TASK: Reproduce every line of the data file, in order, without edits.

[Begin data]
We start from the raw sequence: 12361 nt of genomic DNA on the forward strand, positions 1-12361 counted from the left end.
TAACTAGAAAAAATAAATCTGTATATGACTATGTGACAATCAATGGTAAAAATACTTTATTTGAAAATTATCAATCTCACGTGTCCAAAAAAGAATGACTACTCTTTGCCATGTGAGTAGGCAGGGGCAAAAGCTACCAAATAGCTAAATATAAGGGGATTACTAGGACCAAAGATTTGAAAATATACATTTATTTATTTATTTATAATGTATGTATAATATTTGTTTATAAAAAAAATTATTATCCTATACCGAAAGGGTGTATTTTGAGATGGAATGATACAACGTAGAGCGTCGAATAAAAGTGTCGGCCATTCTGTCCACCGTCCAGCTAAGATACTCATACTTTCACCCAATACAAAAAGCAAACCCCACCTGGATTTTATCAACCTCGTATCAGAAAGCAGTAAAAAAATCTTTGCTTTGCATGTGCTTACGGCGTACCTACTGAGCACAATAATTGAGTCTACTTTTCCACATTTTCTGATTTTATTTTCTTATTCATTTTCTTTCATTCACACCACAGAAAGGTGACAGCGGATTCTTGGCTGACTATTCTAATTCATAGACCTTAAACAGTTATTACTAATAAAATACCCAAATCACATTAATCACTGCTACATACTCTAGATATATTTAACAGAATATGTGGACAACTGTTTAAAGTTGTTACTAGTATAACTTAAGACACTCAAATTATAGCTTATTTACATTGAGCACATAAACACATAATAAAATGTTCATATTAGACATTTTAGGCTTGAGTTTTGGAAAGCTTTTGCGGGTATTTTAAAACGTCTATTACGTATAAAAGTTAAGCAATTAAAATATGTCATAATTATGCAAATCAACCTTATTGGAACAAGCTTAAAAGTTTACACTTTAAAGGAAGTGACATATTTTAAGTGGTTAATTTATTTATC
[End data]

We start from the raw sequence: 12361 nt of genomic DNA on the forward strand, positions 1-12361 counted from the left end.
TAACTAGAAAAAATAAATCTGTATATGACTATGTGACAATCAATGGTAAAAATACTTTATTTGAAAATTATCAATCTCACGTGTCCAAAAAAGAATGACTACTCTTTGCCATGTGAGTAGGCAGGGGCAAAAGCTACCAAATAGCTAAATATAAGGGGATTACTAGGACCAAAGATTTGAAAATATACATTTATTTATTTATTTATAATGTATGTATAATATTTGTTTATAAAAAAAATTATTATCCTATACCGAAAGGGTGTATTTTGAGATGGAATGATACAACGTAGAGCGTCGAATAAAAGTGTCGGCCATTCTGTCCACCGTCCAGCTAAGATACTCATACTTTCACCCAATACAAAAAGCAAACCCCACCTGGATTTTATCAACCTCGTATCAGAAAGCAGTAAAAAAATCTTTGCTTTGCATGTGCTTACGGCGTACCTACTGAGCACAATAATTGAGTCTACTTTTCCACATTTTCTGATTTTATTTTCTTATTCATTTTCTTTCATTCACACCACAGAAAGGTGACAGCGGATTCTTGGCTGACTATTCTAATTCATAGACCTTAAACAGTTATTACTAATAAAATACCCAAATCACATTAATCACTGCTACATACTCTAGATATATTTAACAGAATATGTGGACAACTGTTTAAAGTTGTTACTAGTATAACTTAAGACACTCAAATTATAGCTTATTTACATTGAGCACATAAACACATAATAAAATGTTCATATTAGACATTTTAGGCTTGAGTTTTGGAAAGCTTTTGCGGGTATTTTAAAACGTCTATTACGTATAAAAGTTAAGCAATTAAAATATGTCATAATTATGCAAATCAACCTTATTGGAACAAGCTTAAAAGTTTACACTTTAAAGGAAGTGACATATTTTAAGTGGTTAATTTATTTATC